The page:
As investors raise concerns about the time and costs associated with getting new drugs to market, North American biotechs are being pushed in the direction of creating more value-based medicine.
Are we heading towards pharmageddon, or is the recent trend toward shrinking investments in the life sciences industry a non-event like Y2K? This question was posed recently at BioPartnering North America, an annual conference in Vancouver that aims to match North American biotechs with investors.
Life sciences is inherently a tough business and a high-risk investment proposition. Currently, investors in both the public and private capital markets are showing notable reticence towards the industry. In some parts of the venture capital industry, there are concerns over the lack of public market liquidity; at the same time, escalating costs in getting discoveries past the testing stage and out to paying customers have investors fretting over how long it takes for products to come to market.
As Bruce Jenett, senior counsel at California law firm DLA Piper, asked during a panel discussion at BioPartnering North America, “what the heck is going on?”
Outcome- or value-based medicine, which is not new to the United Kingdom, but is only now penetrating the North American market, is becoming more the norm, according to Jenett.
“Does it work? Is it cost effective? Because we’re not going to pay for it if it’s not. What could be more logical than that? But that’s really grinding even the smaller companies,” Jenett said.
Rajeev Dadoo, partner at SR One, the venture capital arm of GlaxoSmithKline (NYSE:GSK,LSE:GSK), which invests in emerging life sciences companies, said the marketplace now is different than it was even a few years ago.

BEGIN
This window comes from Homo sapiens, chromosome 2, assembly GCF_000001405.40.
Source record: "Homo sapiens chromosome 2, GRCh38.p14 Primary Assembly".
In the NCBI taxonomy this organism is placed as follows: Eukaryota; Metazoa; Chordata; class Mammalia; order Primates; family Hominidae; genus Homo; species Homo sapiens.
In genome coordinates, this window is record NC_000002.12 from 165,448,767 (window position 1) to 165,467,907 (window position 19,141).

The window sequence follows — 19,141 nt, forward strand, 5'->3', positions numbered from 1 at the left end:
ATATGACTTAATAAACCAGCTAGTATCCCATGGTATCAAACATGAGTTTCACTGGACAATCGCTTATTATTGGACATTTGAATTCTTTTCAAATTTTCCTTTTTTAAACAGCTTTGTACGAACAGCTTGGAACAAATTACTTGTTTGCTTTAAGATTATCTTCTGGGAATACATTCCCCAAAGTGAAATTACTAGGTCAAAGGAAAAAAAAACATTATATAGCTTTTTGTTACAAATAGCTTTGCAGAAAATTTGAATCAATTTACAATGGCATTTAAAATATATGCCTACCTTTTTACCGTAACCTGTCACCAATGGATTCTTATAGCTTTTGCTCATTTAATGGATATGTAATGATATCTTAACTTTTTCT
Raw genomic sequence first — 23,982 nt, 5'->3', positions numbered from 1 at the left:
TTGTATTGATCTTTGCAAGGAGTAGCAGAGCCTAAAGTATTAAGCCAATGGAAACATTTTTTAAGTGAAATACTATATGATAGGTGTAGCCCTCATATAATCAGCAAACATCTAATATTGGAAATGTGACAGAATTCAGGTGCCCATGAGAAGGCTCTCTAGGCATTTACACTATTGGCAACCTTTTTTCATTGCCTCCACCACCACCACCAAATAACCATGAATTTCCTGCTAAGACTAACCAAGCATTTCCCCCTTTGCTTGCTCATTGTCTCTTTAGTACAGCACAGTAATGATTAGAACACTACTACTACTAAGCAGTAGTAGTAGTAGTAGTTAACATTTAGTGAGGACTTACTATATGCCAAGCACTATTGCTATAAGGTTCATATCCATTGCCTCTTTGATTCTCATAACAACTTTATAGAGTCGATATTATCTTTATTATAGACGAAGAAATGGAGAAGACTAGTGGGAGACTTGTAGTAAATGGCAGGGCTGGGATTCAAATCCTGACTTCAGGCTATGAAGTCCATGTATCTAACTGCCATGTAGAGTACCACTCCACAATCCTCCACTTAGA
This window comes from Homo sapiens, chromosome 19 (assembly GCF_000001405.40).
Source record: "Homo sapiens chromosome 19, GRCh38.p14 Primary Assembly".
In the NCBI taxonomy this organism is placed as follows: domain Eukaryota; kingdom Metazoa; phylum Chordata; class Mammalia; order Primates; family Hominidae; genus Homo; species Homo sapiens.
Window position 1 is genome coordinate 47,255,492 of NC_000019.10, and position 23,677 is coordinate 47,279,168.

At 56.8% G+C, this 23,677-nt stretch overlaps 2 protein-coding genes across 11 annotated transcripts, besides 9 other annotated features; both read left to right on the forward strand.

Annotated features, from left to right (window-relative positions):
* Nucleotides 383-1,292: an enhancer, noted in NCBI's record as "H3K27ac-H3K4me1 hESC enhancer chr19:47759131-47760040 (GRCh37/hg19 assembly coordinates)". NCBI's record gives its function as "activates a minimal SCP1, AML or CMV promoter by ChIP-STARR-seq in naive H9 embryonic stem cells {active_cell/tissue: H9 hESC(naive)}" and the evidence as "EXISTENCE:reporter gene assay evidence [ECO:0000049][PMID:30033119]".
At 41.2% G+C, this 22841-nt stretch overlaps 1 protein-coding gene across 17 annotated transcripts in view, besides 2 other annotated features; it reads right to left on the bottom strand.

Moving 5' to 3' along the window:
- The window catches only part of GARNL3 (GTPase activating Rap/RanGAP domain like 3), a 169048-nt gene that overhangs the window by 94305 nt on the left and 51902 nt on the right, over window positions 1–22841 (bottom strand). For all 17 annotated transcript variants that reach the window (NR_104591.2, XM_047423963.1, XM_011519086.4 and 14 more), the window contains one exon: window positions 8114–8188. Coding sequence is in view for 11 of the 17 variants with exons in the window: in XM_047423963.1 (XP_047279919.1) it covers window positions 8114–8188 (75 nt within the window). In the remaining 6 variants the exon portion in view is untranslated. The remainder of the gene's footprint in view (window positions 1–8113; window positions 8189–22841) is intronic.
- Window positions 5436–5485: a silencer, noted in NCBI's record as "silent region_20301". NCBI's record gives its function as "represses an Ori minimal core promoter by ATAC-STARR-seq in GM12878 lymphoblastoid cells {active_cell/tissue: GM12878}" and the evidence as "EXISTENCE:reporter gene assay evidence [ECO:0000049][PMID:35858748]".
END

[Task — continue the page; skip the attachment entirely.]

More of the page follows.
“In general, the assessment from a bunch of perspectives is it used to be more heavily dependent on the science and maybe a clinical rationale,” he said during the panel discussion. “We really need to see the rationale now why going after that target will result in … a payer down the road be[ing] willing to pay for this.”
Having that mindset early on helps the management teams of these biotech companies because that attitude is what acquiring companies and investors are looking at, Dadoo said.
It’s no longer just about sound research and scientists with an idea, he believes. Rather, in today’s current investing climate, investors expect companies to expand their pipeline and have a product that customers will pay for because it’s a more efficient and effective drug or delivery system.
“But given the realities we face in the US and Canada, that’s a tough business model to go after where you expect people to pay more for medicine than they do now,” he said. “They’re very sensitive to paying unless there is a significant benefit.”
Cancer researchers seek a piece of the investment pie
In pitches at BioPartnering North America, biotechs across North America emphasized to potential investors that the products they are developing are significantly better those currently on the market — and as such, customers and health authorities will be willing to pay for them.
While the search for cures for diseases like Alzheimer’s remains one of the top priorities for life sciences companies, many companies at the conference are in the midst of seeking funding for research on oncology, the treatment of cancer. Here are three such participants: